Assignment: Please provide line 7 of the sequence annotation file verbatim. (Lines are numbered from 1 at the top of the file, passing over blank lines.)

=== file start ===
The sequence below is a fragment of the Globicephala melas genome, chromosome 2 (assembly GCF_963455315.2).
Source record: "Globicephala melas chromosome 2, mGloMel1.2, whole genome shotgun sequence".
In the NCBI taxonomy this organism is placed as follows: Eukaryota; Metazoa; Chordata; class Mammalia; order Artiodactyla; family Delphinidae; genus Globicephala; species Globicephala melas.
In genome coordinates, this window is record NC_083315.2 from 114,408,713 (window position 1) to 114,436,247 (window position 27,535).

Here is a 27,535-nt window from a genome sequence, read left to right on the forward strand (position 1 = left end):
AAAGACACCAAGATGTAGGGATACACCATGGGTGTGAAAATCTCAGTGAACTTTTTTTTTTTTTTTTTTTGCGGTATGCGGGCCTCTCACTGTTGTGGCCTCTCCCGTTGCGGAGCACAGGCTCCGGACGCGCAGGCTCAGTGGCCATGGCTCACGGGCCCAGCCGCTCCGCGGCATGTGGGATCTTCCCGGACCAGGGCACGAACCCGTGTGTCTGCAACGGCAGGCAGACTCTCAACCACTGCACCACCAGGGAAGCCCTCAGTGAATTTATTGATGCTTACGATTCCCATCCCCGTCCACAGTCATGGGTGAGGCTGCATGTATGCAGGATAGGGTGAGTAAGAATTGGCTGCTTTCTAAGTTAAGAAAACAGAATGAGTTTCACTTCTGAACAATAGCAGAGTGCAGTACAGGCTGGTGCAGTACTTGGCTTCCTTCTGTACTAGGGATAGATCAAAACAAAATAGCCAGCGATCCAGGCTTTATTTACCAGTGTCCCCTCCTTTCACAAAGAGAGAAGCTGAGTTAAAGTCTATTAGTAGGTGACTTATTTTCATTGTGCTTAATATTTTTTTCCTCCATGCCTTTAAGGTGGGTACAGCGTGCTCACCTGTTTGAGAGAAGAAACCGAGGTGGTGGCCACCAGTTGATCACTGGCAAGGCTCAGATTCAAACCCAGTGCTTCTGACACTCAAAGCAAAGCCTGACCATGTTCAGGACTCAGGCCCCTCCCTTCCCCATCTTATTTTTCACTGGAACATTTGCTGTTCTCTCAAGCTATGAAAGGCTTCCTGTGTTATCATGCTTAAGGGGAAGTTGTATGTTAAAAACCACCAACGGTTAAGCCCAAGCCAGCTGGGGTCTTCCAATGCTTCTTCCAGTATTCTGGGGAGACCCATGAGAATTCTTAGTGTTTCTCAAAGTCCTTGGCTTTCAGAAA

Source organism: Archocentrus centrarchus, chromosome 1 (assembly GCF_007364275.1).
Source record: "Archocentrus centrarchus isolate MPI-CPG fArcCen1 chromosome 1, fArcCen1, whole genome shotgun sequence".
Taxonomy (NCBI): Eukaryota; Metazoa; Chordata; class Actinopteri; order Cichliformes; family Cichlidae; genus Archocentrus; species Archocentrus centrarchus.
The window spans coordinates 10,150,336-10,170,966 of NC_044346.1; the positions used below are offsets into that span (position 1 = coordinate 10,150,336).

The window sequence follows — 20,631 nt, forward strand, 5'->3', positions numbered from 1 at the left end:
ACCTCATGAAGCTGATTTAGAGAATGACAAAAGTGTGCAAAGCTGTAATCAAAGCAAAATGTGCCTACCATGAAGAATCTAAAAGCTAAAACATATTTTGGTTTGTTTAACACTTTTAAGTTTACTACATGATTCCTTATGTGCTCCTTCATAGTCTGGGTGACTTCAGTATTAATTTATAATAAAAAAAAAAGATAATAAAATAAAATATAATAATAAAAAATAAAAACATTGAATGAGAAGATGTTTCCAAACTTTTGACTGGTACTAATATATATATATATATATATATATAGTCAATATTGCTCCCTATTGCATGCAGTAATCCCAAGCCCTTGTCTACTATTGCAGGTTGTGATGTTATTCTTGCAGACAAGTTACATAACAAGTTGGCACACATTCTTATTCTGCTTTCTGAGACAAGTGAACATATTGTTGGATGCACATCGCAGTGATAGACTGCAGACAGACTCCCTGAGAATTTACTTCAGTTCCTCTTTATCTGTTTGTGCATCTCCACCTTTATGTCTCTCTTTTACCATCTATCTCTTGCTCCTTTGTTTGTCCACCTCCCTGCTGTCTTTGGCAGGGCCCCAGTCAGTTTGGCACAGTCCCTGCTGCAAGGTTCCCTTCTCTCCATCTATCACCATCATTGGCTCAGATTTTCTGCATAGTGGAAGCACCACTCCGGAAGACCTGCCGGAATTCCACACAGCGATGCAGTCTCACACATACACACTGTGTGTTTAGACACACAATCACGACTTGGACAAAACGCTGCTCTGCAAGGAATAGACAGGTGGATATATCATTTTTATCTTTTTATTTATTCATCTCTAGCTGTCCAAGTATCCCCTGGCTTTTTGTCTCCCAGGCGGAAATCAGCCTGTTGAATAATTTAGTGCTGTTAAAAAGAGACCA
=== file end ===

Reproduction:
Source organism: Archocentrus centrarchus, chromosome 1 (assembly GCF_007364275.1).